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Toyota Dealers Not Interested In Selling Electric Cars, Prefer Hybrids

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Thanks to its ever-expanding range of hybrids, including the well-known Prius liftback, Toyota  Toyota dealers have a wide range of green cars to sell. 

You may think that would make them more receptive to selling all-electric cars, but a recent survey from AutoRetailNet (via plugincars) suggests otherwise.

In fact, the online publication for dealers reports, 85 percent of Toyota dealers say the automaker was correct to kill production plans for its electric Scion iQ city car just a week before it was due to debut at the 2012 Paris Auto Show.

At the time, Toyota had justified the decision by telling Reuters that electric cars “do not meet society’s needs.” 

For now, most Toyota dealers agree, with only 5 percent saying they believed all-electric cars would be the best-selling electric car technology in five years’ time. 

The majority, a massive 70 percent, said they believed regular hybrid cars would occupy that slot, while 10 percent said plug-in hybrids would be number one. 

Even though Toyota isn’t due to release its first production fuel cell car until 2015, 15 percent of dealers said hydrogen fuel-cell cars would sell in greater numbers than battery electrics.

Toyota iQ EV electric car at 2012 Paris Auto Show

Toyota iQ EV electric car at 2012 Paris Auto Show

Enlarge Photo

The reasons for this disinterest in electric cars seem wide and varied. On average, it takes a dealer a lot longer to sell an electric car than it does a gasoline car. 

In addition, the profit margins tend to be smaller, meaning less income for the dealer.

As a consequence, the job of selling plug-in cars may pass to junior salespeople, many of whom are just as keen to prove themselves with high-profit sales as their peers, but lack the experience and knowledge required to sell a plug-in car.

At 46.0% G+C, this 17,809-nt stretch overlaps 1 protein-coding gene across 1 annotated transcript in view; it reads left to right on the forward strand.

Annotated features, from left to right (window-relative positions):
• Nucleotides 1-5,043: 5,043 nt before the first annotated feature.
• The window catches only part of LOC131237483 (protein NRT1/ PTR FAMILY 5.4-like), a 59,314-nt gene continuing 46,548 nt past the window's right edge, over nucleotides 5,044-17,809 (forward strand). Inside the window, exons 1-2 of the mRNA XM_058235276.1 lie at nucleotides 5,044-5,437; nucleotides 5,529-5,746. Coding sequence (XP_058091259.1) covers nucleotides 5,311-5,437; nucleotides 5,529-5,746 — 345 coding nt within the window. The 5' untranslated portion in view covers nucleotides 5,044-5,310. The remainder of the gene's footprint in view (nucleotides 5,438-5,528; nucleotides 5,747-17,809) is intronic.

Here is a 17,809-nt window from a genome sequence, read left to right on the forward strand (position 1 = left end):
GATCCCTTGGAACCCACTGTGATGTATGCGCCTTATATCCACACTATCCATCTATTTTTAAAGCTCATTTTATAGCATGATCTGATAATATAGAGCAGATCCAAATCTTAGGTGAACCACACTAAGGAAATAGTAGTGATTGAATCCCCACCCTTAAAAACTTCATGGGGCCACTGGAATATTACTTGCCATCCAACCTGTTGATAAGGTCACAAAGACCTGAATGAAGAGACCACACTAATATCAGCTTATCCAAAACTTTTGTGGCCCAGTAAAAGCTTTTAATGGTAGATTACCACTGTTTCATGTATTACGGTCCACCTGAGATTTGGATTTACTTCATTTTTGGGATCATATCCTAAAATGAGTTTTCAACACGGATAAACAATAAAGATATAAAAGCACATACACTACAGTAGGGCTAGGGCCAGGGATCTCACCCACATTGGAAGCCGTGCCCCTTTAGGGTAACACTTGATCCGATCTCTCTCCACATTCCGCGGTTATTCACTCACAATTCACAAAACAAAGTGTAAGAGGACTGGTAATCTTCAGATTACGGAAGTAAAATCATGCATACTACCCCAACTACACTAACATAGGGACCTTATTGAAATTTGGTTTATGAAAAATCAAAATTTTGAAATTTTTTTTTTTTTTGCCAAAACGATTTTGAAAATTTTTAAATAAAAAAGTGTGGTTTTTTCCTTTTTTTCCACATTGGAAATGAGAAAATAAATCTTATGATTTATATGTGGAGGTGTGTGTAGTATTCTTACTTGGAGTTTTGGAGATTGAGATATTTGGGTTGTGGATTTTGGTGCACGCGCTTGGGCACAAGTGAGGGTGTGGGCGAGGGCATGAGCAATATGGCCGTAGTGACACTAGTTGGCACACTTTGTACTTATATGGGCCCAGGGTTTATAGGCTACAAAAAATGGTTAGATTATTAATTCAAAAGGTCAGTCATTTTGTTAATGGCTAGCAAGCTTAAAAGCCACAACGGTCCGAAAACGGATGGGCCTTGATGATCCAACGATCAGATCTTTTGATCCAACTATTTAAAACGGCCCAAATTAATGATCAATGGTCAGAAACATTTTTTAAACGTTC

With the exception of a handful of Toyota dealers in California now selling the 2012 RAV4 EV electric crossover SUV, most Toyota dealers do not have a battery electric car to sell--and don't appear to have much interest in getting one.

They’d much rather sell a hybrid car, although for some, governmental pressure to sell high-mileage cars is unwelcome.

“The government is pushing CAFE regulations too hard and not allowing consumers to spend their own money,” one dealer in Arizona said in the survey. “Most customers will not spend an additional $6,500 to get a 20 percent increase in fuel [economy].”

This line of thought echoes the long-held position of the National Auto Dealers Association (NADA) trade group, which has been uniformly and consistently opposed to the higher 2017-2025 fuel-economy standards proposed by the EPA and NHTSA, and agreed to by most major automakers.

At dealerships where the attitudes toward electric and plug-in cars are positive, plug-in cars enjoy similarly positive sales figures. At dealerships where there’s an ambivalence toward plug-in vehicles, they can languish on the dealer lot for weeks. 

There’s clearly a lot of dealer prejudice against plug-in cars, but how should automakers, dealerships, and consumers solve it? 

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Comments (14)
  1. Electric vehicles need more marketing, both to consumers and dealers.
     
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  2. I'm hardly surprised, this is typical Toyota talk. They seem to have had a negative attitude towards EVs since the 90's.
    As for the fuel cell cars coming in 2015, well, good luck selling those Toyota.
    If they think electric doesn't meet society's needs, then trying to selling a catastrophically expensive fuel cell car with a fuel source that costs more than gasoline should give their salesmen a run for their money.
     
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  3. Prius is also the biggest threat to widespread EVs due to its high MPG.
     
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  4. Such a silly slant on the story. More than ten years after hybrids introduced to US market, something like 14 years after the Prius was introduced in Japan...

    Of course car dealers are more comfortable with a proven greener-option than with the all-electric option, which is is barely emerging now, from a sales perspective.

    Maybe another article could explore dealer attitudes in terms of comparable stages in the product/technology adoption curve, which could be rather more telling.
     
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  5. Agreed. Salespeople who have been selling hybrids for years feel more comfortable selling hybrids... Not a shocker. Interesting only to me because Toyota has this enduring green image that contradicts its stance in some areas. No problem, others will lead and Toyota will be conservative and enter later.